Did that make her feel powerful? “Yes,” she brightens, “I felt invigorated all the time. I definitely pulled muscles and threw things out and there’s a pain that comes with it when your muscles are just screaming because you’re so tired. Essentially you feel this robust energy going through you, which is a new feeling. I’ve always worked out, but not like that. Over Christmas I did a month of binge.” Certainly it doesn’t show. She puts that down to a couple of weeks of Bikram yoga. She orders fish taco and hummus.
“I love to cook and I love to eat. I make a great Thai green curry and a great roast chicken. I do it all the time, obsessively. It relaxes me and I get zen’d out. I go into a meditative state and I don’t want anyone helping me. My mother said trying to cook for four kids every day was just agony.”
Blunt grew up in Roehampton, south west London, the second eldest of four. Would she want four kids? “I don’t know. Probably not. It’s a lot isn’t it.” It wouldn’t surprise me though. There’s something very old-fashioned and capable about Blunt.
The Adjustment Bureau is part science-fiction thriller part romance based on a Philip K. Dick story. It’s about destiny and true love and can you change the course of it.
“Two people meet and they have an electric connection, as you do when you meet that person you feel you’re meant to be with. They meet and it’s instantaneous, they want to be with each other. They seem to have a secret language from the get go. Then comes the sci-fi element who are seen as big brother who can effectively manipulate people’s paths in life. Matt’s character finds out about this system and he wants to beat it to be with her, but the Adjustment Bureau are trying to keep them apart because the theory is she is enough for him. The relationship is fulfilling enough so he will not further his career and she won’t go on to do what she does and that will have a knock-on effect.”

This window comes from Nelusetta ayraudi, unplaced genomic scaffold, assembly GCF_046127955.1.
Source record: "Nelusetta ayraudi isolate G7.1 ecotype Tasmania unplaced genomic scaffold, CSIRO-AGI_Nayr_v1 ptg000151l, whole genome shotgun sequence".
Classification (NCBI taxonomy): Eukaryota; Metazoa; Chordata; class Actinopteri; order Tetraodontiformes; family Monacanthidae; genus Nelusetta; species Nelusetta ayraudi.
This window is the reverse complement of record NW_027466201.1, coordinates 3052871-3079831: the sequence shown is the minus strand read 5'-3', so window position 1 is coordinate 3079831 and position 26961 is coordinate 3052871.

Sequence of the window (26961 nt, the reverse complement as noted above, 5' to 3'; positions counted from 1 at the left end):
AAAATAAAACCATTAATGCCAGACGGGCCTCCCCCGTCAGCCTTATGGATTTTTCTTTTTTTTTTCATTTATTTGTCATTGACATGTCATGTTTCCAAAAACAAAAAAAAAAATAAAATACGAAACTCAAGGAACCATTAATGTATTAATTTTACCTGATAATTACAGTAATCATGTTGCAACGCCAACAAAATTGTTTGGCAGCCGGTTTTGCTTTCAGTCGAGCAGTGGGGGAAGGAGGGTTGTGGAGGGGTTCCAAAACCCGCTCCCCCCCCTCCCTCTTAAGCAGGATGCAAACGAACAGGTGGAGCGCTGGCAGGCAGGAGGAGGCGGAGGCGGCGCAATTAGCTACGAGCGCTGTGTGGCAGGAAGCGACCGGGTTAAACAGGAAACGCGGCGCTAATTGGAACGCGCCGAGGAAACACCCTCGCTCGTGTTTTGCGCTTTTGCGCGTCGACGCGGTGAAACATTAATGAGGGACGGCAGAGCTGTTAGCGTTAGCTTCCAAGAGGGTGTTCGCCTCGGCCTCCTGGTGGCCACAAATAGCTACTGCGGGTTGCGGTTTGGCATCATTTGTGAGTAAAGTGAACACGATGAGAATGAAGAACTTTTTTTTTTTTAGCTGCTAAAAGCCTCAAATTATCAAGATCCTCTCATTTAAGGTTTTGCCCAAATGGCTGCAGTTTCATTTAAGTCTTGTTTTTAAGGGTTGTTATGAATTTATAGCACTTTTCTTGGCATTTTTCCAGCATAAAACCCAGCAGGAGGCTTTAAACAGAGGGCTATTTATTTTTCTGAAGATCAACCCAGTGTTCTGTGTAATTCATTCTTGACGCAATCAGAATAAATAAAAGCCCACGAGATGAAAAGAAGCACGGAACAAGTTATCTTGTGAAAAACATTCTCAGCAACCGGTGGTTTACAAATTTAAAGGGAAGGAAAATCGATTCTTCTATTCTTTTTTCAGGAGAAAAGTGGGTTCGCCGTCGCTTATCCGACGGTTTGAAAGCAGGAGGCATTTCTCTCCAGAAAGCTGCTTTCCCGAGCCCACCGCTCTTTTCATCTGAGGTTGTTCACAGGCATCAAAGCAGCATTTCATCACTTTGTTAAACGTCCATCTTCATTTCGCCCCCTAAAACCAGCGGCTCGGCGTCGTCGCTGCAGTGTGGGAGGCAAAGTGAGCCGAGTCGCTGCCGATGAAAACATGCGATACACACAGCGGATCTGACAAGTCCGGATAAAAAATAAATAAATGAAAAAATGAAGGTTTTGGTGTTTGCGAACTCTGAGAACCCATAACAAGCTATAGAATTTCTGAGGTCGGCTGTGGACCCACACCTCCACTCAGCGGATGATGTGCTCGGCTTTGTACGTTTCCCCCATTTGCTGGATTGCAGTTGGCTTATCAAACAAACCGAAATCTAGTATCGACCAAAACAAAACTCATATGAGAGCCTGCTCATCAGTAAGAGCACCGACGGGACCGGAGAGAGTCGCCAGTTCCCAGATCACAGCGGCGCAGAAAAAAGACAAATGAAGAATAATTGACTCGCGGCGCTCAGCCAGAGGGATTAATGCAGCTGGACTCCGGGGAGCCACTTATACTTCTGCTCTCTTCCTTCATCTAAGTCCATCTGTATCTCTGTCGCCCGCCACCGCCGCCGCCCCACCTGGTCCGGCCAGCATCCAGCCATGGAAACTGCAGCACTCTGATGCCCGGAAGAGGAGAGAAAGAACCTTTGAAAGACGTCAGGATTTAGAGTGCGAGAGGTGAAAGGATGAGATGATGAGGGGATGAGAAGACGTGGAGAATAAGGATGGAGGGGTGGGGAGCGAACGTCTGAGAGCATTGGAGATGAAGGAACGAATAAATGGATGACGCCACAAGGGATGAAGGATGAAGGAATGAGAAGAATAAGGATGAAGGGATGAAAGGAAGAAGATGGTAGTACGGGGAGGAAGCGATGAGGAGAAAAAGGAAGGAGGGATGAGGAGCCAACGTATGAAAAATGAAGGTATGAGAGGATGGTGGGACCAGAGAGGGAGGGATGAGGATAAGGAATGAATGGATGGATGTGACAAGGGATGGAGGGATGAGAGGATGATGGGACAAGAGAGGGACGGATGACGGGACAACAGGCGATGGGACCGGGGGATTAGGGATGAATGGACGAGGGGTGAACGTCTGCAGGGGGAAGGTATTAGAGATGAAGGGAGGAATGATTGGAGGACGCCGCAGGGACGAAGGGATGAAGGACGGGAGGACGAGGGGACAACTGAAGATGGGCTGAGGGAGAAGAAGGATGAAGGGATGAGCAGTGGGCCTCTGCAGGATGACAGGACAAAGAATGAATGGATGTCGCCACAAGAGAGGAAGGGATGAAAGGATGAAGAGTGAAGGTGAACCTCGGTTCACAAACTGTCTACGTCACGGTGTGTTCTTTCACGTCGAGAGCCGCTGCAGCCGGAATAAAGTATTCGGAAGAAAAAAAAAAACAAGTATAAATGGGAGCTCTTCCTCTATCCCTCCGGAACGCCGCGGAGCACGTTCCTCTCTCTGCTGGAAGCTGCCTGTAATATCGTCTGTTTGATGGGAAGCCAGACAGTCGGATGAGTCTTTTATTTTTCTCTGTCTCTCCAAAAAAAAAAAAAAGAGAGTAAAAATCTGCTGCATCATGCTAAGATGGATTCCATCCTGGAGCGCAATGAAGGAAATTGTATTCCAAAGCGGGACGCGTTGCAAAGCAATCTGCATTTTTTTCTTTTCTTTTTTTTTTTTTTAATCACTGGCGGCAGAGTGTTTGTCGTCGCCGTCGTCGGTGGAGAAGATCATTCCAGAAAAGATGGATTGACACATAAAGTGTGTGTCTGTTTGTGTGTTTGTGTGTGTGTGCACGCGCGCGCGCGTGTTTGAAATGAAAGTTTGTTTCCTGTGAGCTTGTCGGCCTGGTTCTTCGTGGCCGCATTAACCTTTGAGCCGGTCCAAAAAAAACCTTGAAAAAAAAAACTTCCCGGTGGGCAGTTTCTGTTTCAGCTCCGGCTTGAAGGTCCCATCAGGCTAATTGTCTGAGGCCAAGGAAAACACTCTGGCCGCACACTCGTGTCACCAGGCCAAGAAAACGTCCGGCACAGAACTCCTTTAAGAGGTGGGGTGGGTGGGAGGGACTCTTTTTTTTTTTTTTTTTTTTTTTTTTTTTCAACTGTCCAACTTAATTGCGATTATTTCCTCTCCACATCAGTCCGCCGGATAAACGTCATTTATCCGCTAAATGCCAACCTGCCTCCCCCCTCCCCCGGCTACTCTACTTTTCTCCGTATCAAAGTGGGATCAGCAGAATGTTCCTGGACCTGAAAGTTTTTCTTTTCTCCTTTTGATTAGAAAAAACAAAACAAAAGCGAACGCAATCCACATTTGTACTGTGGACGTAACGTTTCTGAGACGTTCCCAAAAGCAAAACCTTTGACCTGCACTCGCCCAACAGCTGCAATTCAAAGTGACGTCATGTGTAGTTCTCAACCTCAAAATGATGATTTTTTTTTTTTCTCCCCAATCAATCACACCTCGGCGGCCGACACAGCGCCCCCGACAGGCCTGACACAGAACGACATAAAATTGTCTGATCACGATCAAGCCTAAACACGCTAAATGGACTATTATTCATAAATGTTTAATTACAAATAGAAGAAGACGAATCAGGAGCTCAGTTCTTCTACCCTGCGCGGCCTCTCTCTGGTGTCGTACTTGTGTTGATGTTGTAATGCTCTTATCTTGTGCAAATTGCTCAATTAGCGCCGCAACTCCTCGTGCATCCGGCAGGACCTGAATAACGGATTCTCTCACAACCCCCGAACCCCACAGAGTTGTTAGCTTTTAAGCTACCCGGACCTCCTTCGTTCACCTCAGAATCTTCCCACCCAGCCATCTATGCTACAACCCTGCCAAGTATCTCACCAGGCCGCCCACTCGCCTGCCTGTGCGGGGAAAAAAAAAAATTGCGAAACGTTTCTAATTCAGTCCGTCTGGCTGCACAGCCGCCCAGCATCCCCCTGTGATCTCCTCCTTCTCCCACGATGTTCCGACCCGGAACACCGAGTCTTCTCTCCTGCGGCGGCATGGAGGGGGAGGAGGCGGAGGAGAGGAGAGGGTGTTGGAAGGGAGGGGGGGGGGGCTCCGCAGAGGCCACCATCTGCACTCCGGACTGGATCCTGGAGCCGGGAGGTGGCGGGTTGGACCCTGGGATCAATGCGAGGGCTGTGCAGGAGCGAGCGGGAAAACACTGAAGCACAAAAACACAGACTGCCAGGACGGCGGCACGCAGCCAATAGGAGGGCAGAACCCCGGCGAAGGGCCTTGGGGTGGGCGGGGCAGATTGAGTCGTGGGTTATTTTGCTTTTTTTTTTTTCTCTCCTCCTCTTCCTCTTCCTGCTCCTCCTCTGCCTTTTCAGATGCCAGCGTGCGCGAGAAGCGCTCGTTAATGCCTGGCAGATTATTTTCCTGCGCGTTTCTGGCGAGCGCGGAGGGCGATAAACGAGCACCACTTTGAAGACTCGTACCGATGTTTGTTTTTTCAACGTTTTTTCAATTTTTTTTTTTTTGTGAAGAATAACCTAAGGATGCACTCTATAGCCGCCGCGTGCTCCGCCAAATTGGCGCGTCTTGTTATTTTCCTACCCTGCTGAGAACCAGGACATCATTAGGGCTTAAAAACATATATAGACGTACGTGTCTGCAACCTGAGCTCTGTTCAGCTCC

Do you think it’s possible that if you are with someone that’s enough for you? “Yes, I think it is a possibility.”
Has she ever felt that, that she is in a relationship and not driven to do anything else? “Well, I am in a relationship that’s incredibly fulfilled and it’s just the best thing ever. I don’t think it makes me less driven, I think it makes me more confident on the drive.”